Emergency rules now in effect
Under s. 227.24, Stats., state agencies may promulgate rules without complying with the usual rule-making procedures. Using this special procedure to issue emergency rules, an agency must find that either the preservation of the public peace, health, safety or welfare necessitates its action in bypassing normal rule-making procedures.
Emergency rules are published in the official state newspaper, which is currently the Wisconsin State Journal. Emergency rules are in effect for 150 days and can be extended up to an additional 120 days with no single extension to exceed 60 days.
Extension of the effective period of an emergency rule is granted at the discretion of the Joint Committee for Review of Administrative Rules under s. 227.24 (2), Stats.
Notice of all emergency rules which are in effect must be printed in the Wisconsin Administrative Register. This notice will contain a brief description of the emergency rule, the agency finding of emergency, date of publication, the effective and expiration dates, any extension of the effective period of the emergency rule and information regarding public hearings on the emergency rule.
Copies of emergency rule orders can be obtained from the promulgating agency. The text of current emergency rules can be viewed at www.legis.state.wi.us/rsb/code.
Agriculture, Trade and Consumer Protection
Rules adopted revising ch. ATCP 77, relating to certification of drug residue screening laboratories and approval of laboratory analysts to perform drug residue screening tests on milk.
Finding of emergency
The Department of Agriculture, Trade and Consumer Protection (“department") finds that an emergency exists and that the following emergency rule is necessary to protect the public welfare. This emergency rule will bring Wisconsin into compliance with federal requirements. Wisconsin must comply with the federal requirements in order for Wisconsin dairy plants to continue shipping milk in interstate commerce. Interstate milk shipments are critical for the state's dairy industry, and for the overall economy and well being of the state. The facts constituting the emergency are as follows:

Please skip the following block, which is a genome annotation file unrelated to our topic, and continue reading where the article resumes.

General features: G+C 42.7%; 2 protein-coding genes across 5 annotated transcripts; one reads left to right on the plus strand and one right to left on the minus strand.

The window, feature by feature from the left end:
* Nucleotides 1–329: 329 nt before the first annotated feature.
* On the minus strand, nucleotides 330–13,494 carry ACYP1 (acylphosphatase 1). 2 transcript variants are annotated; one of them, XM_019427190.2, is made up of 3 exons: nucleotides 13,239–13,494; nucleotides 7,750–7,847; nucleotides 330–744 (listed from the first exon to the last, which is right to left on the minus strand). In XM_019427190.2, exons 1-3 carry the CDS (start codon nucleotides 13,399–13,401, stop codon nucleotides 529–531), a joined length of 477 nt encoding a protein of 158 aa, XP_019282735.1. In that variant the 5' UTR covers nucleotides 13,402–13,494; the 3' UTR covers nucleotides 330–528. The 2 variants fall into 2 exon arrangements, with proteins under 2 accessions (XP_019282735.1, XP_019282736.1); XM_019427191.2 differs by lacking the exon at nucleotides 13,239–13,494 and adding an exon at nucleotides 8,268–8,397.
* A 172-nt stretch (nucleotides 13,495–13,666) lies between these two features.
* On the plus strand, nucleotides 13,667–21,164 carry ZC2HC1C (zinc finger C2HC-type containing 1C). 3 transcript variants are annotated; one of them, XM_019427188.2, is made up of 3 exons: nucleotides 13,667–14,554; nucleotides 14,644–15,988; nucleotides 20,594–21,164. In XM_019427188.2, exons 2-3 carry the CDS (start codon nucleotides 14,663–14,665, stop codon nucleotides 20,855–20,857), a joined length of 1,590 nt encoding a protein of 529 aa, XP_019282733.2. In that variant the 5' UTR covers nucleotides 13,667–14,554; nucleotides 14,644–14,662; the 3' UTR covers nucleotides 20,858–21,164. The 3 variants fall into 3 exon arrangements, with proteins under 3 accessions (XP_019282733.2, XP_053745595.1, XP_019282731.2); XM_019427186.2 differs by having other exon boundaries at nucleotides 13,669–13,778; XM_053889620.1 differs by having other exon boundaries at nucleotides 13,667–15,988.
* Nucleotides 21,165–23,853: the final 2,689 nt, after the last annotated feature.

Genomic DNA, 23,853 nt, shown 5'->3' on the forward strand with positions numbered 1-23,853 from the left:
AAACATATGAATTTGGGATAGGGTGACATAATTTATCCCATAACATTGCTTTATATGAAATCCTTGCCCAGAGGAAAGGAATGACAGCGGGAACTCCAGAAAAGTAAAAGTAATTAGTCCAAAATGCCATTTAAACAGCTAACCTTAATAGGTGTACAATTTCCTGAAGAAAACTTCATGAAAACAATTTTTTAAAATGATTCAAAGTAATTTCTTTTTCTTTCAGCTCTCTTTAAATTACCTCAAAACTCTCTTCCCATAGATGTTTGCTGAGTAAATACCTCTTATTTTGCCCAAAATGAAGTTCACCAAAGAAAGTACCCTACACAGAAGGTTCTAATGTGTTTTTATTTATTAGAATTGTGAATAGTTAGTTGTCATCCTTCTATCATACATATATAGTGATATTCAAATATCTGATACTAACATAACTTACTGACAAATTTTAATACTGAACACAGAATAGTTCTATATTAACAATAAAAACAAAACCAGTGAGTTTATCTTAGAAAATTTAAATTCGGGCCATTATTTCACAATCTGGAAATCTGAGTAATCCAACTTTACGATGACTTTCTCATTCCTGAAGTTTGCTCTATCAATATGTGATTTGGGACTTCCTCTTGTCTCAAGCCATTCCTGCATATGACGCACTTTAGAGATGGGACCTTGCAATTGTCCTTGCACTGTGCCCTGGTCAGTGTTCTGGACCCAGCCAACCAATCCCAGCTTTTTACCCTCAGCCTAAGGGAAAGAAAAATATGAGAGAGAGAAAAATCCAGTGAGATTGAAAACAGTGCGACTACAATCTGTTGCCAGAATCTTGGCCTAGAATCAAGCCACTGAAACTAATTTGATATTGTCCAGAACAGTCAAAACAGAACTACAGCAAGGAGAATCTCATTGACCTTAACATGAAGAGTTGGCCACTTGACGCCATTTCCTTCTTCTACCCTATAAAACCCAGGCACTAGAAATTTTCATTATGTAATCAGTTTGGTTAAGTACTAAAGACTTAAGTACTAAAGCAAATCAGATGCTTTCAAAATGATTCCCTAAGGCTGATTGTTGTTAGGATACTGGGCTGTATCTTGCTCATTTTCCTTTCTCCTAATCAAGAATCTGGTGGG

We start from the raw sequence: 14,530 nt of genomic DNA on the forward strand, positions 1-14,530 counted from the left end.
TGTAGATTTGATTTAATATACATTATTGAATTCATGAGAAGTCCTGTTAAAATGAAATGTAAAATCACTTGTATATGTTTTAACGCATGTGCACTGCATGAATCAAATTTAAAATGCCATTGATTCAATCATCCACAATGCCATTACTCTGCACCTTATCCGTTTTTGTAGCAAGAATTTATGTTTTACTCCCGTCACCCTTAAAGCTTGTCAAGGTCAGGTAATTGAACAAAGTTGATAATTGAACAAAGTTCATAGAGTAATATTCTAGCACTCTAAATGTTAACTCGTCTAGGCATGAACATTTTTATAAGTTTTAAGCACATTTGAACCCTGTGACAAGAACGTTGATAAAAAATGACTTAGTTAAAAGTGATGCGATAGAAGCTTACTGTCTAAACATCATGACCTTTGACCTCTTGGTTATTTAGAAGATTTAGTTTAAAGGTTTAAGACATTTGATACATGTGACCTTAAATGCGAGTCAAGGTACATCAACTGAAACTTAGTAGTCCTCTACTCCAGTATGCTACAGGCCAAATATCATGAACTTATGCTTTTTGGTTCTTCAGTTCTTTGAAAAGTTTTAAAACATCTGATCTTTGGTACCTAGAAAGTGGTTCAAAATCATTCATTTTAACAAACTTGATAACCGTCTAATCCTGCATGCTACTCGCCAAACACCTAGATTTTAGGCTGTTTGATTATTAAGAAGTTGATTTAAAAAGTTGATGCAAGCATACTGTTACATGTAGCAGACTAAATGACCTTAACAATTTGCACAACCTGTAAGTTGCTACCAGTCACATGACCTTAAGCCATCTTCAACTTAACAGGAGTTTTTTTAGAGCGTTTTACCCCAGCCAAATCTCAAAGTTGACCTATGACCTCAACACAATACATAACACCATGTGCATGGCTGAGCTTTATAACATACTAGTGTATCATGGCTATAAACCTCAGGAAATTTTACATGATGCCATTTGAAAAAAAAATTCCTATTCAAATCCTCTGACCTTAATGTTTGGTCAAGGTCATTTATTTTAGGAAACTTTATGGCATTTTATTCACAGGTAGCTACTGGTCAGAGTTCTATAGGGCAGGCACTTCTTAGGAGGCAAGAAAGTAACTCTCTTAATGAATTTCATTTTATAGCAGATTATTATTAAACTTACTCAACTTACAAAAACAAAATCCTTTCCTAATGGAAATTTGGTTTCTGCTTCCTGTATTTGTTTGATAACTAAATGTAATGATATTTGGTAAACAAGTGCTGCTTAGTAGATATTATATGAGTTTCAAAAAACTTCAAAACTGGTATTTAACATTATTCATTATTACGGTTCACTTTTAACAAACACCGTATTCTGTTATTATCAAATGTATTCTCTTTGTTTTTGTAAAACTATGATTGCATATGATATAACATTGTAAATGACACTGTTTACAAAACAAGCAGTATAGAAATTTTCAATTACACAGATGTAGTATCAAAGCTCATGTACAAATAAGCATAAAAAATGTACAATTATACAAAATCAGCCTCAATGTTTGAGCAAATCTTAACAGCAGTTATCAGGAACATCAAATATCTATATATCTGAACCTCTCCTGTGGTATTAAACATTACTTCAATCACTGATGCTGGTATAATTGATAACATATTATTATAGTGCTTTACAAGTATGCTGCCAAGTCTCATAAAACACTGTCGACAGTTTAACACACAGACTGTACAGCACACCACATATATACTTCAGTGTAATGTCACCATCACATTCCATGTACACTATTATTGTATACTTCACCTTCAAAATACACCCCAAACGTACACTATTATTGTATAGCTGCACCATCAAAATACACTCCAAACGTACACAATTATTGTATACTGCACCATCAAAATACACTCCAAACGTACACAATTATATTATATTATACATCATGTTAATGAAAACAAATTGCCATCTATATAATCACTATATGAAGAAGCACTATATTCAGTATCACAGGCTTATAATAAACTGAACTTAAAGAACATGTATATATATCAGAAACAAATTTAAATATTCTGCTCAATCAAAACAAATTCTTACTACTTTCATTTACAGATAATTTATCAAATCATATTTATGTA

(1) Grade A milk shipments are governed by the Interstate Pasteurized Milk Ordinance (PMO), jointly administered by the United States Food and Drug Administration (FDA) and the National Conference of Interstate Milk Shippers (representing participating states). In order for Wisconsin dairy plants to ship milk in interstate, Wisconsin must comply with the PMO and FDA mandates related to the PMO. Under s. 97.24, Stats., the Wisconsin Legislature has directed the department to adopt rules that conform to the PMO.
(2) Under the PMO and current state rules, all raw milk received by a dairy plant must be tested for certain drug residues (antibiotics from the penicillin family of drugs).
(3) FDA approves tests used for drug residue testing. There are 15 different tests that are approved for use. Some of these tests use a mechanical reader that determines the test result and then records it on a printer tape or directly to a computer. But other approved tests are “visually read", and involve no mechanical reader. In these tests, an individual analyst interprets a color change to determine whether drug residues are present.
(4) The department currently certifies laboratories and analysts that conduct confirmatory drug residue tests on raw milk samples. The department certifies these laboratories and analysts under ch. ATCP 77, Wis. Adm. Code. The department does not currently certify laboratories or analysts that perform only preliminary screening tests for drug residues, although it does provide training. Some preliminary screening tests use mechanical readers, while others are “visually read."
(5) On July 2, 2001, FDA issued a new directive requiring states to approve laboratories that conduct screening tests (not just confirmatory tests) for drug residues in milk. A state must conduct an on-site evaluation before approving a laboratory or analyst to conduct “visual read" screening tests. According to the FDA, the department must complete its evaluations and issue its approvals by March 1, 2002. FDA may de-certify Wisconsin milk shippers if the department fails to carry out this directive, or if milk shipments are not tested by approved laboratories and analysts. De-certification could prevent the movement of Wisconsin milk in interstate commerce.
(6) In order to ensure the continued movement of Wisconsin milk in interstate commerce, the department must adopt rules expanding the current lab certification program under ch. ATCP 77, Wis. Adm. Code. The rules will require certification of laboratories conducting drug residue screening tests. The rules will also require on-site evaluation and approval of individual analysts conducting “visual read" screening tests. The rules will create new lab certification fees to pay for the expanded program, including the cost to perform the required on-site evaluations. The department must adopt these rules as soon as possible, in order to complete the required evaluations and issue the required approvals by March 1, 2002.
(7) The department cannot create this new program, by normal rulemaking procedures, in time to meet the March 1, 2002 deadline. The department is therefore adopting this temporary emergency rule under s. 227.24, Stats., pending the adoption of “permanent" rules by normal procedures. This emergency rule is needed to ensure the continued movement of Wisconsin milk in interstate commerce, and to prevent the economic disruption that would occur if that movement were interrupted.
Publication Date:   November 15, 2001
Effective Date:   November 15, 2001
Expiration Date:   April 14, 2002
Hearing Dates:   November 29, December 4,
  5 & 6, 2001